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Science & Education

, Volume 27, Issue 9–10, pp 829–830 | Cite as

Science and Uncertainty

  • Kostas KampourakisEmail author
Editorial
  • 342 Downloads

I have always disliked the cook-book laboratory exercises, which often have the goal to show how a procedure is done. For instance, biology students may have a laboratory exercise on polymerase chain reaction (PCR), during which they follow a list of predetermined steps in order to arrive at a nice image of well-separated bands on a gel. This is the kind of experience I had as an undergraduate student, and at that point I thought that PCR is simple to do. When a few years later I was doing my diploma study for my MSc in genetics, it took me about 2 months to produce this kind of image with the well-separated bands. I had to try a number of combinations of products and concentrations (I honestly do not remember the details, that was 20 years ago, but I remember how hard it was) in order to produce what in the past had seemed to me as easy-to-do. Therefore, the cook-book laboratory work I had undertaken as an undergraduate student had clearly misled me about how laboratory science is done.

The only exception I can think of was an undergraduate course on analytical chemistry, during which we first did a cook-book procedure in order to figure out how things work, and then in the next lab we had to apply what we had learnt in order to identify a product or estimate the concentration of a given substance. If we failed more than twice, we would have to repeat the labs! Oh well, this was tough but later I realized that this was the only experience I had that had prepared me for the difficulties of doing lab work in science. And my experiences during my MSc study convinced me that I did not have the patience required in order to devote my professional life to working in a lab. But, most crucially, it was only then that I had started to realize the level of uncertainty inherent in scientific research. Many things can go wrong and it is hard to single out the factor(s) responsible for this. But is this something that teachers teach to their students?

Several years later, while I was teaching at the IB Diploma Programme, I supervised a student who wanted to study the influence of various factors on the population growth of soil protozoa. That was a typical laboratory exercise we did at school. We took some soil, put it in a bucket with water and some nutrients, and a few days later it was full of protozoa for students at all levels to observe under the microscope and get a sense of life at the microscopic level. That student however tried to achieve this for several weeks, with no results. Nothing could be observed, even though he repeated the same typical procedure several times. In the meantime, the deadline for submitting his work was approaching. The only solution I could think of was to ask him to submit the results he had (nothing found) and try to explain where things went wrong. He thus devoted all of his remaining time to figure out the possible factors that could have prevented the protozoa from multiplying in the bucket. The IB examiners appreciated the effort.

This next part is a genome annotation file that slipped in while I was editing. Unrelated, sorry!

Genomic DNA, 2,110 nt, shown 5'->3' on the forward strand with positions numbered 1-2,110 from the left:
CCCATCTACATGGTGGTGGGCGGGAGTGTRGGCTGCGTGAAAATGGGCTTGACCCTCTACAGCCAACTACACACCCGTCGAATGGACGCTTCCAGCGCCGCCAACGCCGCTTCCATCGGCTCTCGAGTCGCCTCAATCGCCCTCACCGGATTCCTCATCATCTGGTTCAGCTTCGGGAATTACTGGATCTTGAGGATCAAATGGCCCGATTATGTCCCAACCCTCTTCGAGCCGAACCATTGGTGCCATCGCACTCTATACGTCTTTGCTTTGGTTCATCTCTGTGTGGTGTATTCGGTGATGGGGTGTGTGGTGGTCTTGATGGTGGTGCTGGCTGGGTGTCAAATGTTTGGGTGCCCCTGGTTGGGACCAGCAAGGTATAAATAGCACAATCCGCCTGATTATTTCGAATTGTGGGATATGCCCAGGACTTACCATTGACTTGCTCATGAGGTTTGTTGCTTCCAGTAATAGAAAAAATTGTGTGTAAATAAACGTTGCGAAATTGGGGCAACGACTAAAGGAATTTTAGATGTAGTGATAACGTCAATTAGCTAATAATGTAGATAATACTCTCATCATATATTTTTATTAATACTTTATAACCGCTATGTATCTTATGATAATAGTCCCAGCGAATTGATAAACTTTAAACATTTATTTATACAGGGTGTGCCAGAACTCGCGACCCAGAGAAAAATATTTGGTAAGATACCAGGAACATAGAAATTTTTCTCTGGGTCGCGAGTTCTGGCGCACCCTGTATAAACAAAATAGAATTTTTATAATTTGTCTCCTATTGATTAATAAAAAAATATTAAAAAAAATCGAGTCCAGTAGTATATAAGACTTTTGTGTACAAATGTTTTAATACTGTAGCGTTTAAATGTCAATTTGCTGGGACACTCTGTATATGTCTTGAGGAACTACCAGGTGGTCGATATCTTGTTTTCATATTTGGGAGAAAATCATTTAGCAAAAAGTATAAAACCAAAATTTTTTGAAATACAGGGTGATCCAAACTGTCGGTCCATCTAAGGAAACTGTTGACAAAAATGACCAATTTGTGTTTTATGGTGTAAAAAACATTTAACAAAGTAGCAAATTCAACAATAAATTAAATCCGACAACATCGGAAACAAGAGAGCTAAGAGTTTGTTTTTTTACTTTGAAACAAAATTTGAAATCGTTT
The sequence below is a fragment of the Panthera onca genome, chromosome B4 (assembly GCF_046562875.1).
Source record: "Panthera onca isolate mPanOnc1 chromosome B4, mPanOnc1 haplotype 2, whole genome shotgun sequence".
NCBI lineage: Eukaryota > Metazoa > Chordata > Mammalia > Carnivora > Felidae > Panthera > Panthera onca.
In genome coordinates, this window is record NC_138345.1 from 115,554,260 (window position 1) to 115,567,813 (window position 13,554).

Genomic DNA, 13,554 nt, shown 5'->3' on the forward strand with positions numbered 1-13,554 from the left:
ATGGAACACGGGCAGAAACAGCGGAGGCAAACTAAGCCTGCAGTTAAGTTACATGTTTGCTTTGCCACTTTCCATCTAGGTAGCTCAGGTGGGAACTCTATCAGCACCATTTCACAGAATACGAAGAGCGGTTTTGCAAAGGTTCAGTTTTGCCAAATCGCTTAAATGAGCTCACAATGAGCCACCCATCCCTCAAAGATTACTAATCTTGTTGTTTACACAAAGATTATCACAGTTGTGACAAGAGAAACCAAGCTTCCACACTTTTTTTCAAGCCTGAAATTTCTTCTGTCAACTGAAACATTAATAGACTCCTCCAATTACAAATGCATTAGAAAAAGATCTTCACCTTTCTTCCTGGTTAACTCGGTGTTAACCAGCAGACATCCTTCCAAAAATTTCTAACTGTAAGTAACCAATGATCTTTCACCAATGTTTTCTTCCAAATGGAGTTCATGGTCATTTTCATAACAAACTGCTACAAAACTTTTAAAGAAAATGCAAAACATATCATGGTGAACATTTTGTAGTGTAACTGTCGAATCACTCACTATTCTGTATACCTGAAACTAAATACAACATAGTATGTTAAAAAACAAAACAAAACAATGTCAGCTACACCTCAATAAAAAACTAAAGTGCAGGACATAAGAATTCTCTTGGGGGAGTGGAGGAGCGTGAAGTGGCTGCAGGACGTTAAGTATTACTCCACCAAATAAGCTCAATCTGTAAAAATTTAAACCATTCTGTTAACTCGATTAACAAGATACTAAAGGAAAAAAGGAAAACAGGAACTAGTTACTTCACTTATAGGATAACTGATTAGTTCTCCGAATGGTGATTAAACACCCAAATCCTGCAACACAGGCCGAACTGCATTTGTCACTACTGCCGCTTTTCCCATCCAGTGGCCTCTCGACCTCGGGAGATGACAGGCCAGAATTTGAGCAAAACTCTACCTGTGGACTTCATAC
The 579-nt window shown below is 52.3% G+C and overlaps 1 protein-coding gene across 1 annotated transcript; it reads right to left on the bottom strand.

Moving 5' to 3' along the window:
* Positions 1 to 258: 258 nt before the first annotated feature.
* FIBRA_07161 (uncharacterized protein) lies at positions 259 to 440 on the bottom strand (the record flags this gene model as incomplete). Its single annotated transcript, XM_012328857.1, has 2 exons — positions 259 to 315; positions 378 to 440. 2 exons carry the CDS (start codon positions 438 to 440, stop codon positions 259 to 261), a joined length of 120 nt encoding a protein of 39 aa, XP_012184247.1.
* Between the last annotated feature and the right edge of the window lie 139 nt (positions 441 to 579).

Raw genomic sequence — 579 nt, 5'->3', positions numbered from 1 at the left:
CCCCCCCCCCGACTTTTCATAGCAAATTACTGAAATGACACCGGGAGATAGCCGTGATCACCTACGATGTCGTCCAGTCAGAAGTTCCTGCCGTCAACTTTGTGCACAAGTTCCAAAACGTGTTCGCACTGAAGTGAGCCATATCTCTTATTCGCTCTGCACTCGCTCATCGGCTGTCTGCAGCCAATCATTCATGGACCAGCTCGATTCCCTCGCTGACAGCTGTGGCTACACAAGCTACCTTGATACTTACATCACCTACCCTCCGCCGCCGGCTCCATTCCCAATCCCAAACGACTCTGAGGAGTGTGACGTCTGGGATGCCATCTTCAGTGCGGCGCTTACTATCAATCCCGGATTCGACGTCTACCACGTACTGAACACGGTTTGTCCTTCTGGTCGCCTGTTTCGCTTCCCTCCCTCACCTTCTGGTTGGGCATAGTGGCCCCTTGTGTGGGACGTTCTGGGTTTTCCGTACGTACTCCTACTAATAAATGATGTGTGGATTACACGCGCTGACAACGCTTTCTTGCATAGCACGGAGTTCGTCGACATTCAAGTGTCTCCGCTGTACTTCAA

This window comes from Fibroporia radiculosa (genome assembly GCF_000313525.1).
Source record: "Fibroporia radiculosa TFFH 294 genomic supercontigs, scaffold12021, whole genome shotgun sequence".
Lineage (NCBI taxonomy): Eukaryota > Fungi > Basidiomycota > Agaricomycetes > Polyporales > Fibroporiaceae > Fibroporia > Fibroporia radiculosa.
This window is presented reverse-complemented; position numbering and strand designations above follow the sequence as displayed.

How often are these issues discussed in schools? From my personal experience, I have the feeling that both teachers and students love the science of certainty that provides definitive answers and dislike the science of uncertainty where things can go wrong. In many cases of public resistance to science, such in the cases of anti-evolutionists, climate change denialists, and anti-vaxxers, it seems that the main problem is not only the lack of understanding of the relevant science, but also—and perhaps most crucially—the lack of understanding of the uncertainty inherent in science. This, of course, does not mean that science in general is uncertain. On the contrary, most of our scientific understanding is solid and robust as far as the general picture is concerned. There is no doubt that evolution and climate change are happening, or that vaccines are overall useful and safe. However, there will always be uncertainties in the details. These uncertainties motivate further research and, as Kevin McCain and I explain in an upcoming book on this topic, uncertainty actually makes science advance.

Therefore, I think that it is a top priority for science education to explain this issue in detail. People need to learn to live with uncertainty in general, and understand what risk and probabilities are about. As Gerd Gigerenzer has put it, we usually teach our students the mathematics of certainty, geometry, and not the mathematics of uncertainty, statistics. Paraphrasing him, I would argue that we also teach our students the science of certainty, which can figure out everything and provide answers to all questions, and not the science of uncertainty, which advances exactly because there will always be small details we will not be certain about and for which we will always seek answers.

Let us appreciate science for what it is and let us help our students to also appreciate it. We understand nature better and better, but there will always be open questions for us to explore. This is what makes science fascinating!

Notes

Conflict of Interest

The author declares no conflict of interest.

Copyright information

© Springer Nature B.V. 2018

Authors and Affiliations

  1. 1.Section of Biology and IUFEUniversity of GenevaGenevaSwitzerland

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